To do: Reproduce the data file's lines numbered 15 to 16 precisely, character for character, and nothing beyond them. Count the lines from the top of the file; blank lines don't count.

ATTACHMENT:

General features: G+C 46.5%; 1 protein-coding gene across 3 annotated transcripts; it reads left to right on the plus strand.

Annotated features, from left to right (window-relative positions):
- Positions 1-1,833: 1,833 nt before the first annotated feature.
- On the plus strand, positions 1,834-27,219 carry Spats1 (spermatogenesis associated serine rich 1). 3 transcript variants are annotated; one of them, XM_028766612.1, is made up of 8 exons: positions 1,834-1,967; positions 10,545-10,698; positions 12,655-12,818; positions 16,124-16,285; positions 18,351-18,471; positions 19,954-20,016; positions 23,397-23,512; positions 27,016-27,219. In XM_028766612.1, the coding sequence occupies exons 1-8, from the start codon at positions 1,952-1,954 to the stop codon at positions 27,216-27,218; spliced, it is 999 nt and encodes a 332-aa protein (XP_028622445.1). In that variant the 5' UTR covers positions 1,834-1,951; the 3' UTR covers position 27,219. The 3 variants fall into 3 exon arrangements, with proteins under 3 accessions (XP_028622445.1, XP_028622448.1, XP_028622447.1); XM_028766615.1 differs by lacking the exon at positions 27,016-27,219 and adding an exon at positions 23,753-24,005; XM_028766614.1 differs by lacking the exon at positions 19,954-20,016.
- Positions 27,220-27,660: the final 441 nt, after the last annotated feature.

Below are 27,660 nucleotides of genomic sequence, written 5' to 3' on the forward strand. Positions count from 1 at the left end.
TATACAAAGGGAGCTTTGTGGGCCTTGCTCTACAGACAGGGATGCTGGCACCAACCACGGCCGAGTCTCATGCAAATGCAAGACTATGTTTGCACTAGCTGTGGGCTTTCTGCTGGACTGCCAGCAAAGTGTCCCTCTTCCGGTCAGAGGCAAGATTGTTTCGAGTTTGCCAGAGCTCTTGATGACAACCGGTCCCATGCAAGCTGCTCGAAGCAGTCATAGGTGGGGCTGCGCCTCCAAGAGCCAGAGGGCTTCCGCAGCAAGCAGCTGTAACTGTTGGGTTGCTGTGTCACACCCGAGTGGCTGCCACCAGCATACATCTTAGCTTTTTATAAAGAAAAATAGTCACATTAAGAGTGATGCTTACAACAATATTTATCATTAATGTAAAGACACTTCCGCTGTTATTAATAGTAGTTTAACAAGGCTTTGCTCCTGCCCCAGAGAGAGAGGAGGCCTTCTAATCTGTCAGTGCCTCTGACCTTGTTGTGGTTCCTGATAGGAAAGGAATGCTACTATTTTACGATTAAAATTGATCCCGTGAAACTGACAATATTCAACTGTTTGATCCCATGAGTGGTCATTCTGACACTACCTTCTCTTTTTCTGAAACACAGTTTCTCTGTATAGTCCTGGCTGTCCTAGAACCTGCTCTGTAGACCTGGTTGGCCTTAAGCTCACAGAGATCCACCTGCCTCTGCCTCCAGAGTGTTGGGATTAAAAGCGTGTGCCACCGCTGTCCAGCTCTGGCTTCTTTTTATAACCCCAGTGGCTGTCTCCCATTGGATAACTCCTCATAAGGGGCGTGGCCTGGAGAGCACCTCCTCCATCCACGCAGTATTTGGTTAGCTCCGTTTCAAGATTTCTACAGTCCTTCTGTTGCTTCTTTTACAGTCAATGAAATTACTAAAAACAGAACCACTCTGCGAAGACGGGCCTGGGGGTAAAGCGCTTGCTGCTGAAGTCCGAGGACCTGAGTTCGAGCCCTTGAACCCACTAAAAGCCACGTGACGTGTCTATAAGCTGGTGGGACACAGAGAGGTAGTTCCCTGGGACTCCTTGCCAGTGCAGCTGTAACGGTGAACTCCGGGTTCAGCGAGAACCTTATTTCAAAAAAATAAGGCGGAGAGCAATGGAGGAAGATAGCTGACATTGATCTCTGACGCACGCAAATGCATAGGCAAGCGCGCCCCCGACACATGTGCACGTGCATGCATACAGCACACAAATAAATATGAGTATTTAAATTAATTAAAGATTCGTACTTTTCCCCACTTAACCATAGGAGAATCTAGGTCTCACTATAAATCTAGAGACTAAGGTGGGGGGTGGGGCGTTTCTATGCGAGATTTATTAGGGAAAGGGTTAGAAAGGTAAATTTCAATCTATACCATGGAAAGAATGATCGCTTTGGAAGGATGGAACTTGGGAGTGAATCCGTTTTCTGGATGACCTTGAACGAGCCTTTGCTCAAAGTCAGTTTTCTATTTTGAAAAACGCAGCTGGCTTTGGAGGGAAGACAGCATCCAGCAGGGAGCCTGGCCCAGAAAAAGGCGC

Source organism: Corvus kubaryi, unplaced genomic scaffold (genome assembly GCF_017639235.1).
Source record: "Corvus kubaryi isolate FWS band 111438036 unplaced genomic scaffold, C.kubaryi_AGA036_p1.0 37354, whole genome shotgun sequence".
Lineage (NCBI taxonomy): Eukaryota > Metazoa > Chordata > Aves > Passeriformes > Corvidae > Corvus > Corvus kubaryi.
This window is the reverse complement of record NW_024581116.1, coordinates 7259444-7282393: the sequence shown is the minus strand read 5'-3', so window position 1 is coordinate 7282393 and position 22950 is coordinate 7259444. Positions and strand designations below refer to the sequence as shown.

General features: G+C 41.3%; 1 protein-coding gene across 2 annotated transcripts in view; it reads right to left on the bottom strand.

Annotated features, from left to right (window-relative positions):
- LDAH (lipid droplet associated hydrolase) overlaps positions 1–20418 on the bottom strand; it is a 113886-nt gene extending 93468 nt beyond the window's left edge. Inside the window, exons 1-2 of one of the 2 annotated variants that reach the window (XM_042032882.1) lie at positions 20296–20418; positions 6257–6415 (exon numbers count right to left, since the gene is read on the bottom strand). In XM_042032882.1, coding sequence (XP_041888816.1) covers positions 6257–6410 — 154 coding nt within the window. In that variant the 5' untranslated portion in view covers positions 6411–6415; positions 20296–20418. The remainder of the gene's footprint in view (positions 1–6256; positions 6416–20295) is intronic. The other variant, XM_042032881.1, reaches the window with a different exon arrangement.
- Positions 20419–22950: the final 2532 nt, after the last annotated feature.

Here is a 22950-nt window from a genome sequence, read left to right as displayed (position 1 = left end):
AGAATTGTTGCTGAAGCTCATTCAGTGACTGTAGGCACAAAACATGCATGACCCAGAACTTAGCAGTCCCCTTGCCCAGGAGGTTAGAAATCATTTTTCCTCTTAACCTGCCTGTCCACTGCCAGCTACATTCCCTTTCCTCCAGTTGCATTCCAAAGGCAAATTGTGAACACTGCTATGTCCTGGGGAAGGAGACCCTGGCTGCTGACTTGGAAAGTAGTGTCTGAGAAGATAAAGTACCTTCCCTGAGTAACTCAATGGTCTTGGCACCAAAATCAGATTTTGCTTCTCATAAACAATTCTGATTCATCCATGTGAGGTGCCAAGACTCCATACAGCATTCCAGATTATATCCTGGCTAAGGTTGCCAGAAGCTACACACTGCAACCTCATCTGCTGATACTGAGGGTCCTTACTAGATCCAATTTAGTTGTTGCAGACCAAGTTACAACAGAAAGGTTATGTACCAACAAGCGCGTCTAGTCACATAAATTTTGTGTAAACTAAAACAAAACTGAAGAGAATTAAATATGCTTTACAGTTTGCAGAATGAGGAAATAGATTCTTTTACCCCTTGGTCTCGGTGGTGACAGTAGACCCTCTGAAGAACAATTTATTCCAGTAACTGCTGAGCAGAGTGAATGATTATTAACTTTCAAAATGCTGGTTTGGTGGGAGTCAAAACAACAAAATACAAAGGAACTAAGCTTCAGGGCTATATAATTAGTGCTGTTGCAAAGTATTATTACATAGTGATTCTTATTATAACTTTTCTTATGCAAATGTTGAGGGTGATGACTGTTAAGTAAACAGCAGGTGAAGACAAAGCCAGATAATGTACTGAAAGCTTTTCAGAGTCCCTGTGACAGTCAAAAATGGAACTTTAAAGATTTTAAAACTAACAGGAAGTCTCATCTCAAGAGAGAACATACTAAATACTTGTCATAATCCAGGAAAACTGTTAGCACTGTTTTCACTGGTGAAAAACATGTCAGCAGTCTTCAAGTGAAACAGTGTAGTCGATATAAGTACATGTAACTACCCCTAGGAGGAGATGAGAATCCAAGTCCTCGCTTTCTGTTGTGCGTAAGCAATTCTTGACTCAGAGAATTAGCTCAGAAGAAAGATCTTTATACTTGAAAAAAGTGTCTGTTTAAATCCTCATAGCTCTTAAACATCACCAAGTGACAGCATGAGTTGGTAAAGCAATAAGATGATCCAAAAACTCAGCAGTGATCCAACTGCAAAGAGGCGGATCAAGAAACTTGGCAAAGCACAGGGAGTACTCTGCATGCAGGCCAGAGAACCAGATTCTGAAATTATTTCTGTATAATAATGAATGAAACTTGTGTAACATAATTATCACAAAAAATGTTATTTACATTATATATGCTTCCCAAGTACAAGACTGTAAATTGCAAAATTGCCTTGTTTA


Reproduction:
- Positions 20419–22950: the final 2532 nt, after the last annotated feature.

Here is a 22950-nt window from a genome sequence, read left to right as displayed (position 1 = left end):